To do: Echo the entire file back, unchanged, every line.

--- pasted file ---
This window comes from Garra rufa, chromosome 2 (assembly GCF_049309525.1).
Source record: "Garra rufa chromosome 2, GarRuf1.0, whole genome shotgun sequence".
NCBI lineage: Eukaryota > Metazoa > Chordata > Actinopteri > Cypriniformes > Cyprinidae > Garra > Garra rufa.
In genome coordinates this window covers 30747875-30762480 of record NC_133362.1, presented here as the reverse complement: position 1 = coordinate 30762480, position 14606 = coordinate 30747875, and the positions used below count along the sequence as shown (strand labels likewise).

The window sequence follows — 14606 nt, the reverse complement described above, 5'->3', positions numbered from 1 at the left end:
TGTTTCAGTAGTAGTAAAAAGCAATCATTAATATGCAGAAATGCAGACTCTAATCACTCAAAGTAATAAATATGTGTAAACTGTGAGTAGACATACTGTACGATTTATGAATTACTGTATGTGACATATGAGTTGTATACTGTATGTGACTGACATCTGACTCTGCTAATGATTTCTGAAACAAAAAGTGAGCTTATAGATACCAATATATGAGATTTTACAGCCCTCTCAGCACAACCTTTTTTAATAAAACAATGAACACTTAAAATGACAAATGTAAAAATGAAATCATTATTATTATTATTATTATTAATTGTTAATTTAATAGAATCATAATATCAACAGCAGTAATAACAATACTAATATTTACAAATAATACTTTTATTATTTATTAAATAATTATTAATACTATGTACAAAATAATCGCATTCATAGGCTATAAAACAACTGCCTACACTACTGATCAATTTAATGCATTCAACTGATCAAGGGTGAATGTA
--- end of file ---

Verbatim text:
This window comes from Garra rufa, chromosome 2 (assembly GCF_049309525.1).
Source record: "Garra rufa chromosome 2, GarRuf1.0, whole genome shotgun sequence".
NCBI lineage: Eukaryota > Metazoa > Chordata > Actinopteri > Cypriniformes > Cyprinidae > Garra > Garra rufa.
In genome coordinates this window covers 30747875-30762480 of record NC_133362.1, presented here as the reverse complement: position 1 = coordinate 30762480, position 14606 = coordinate 30747875, and the positions used below count along the sequence as shown (strand labels likewise).

The window sequence follows — 14606 nt, the reverse complement described above, 5'->3', positions numbered from 1 at the left end:
TGTTTCAGTAGTAGTAAAAAGCAATCATTAATATGCAGAAATGCAGACTCTAATCACTCAAAGTAATAAATATGTGTAAACTGTGAGTAGACATACTGTACGATTTATGAATTACTGTATGTGACATATGAGTTGTATACTGTATGTGACTGACATCTGACTCTGCTAATGATTTCTGAAACAAAAAGTGAGCTTATAGATACCAATATATGAGATTTTACAGCCCTCTCAGCACAACCTTTTTTAATAAAACAATGAACACTTAAAATGACAAATGTAAAAATGAAATCATTATTATTATTATTATTATTAATTGTTAATTTAATAGAATCATAATATCAACAGCAGTAATAACAATACTAATATTTACAAATAATACTTTTATTATTTATTAAATAATTATTAATACTATGTACAAAATAATCGCATTCATAGGCTATAAAACAACTGCCTACACTACTGATCAATTTAATGCATTCAACTGATCAAGGGTGAATGTA